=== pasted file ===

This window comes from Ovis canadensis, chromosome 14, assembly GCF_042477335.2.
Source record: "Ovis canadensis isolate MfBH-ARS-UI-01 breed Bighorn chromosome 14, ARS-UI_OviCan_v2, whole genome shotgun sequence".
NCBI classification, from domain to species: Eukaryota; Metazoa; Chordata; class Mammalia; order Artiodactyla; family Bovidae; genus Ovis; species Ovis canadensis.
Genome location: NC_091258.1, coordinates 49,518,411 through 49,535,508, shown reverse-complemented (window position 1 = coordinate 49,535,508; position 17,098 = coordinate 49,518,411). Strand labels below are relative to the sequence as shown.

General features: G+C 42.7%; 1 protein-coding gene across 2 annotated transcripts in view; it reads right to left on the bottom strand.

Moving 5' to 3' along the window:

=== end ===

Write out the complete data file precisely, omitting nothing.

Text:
This window comes from Ovis canadensis, chromosome 14, assembly GCF_042477335.2.
Source record: "Ovis canadensis isolate MfBH-ARS-UI-01 breed Bighorn chromosome 14, ARS-UI_OviCan_v2, whole genome shotgun sequence".
NCBI classification, from domain to species: Eukaryota; Metazoa; Chordata; class Mammalia; order Artiodactyla; family Bovidae; genus Ovis; species Ovis canadensis.
Genome location: NC_091258.1, coordinates 49,518,411 through 49,535,508, shown reverse-complemented (window position 1 = coordinate 49,535,508; position 17,098 = coordinate 49,518,411). Strand labels below are relative to the sequence as shown.

General features: G+C 42.7%; 1 protein-coding gene across 2 annotated transcripts in view; it reads right to left on the bottom strand.

Moving 5' to 3' along the window: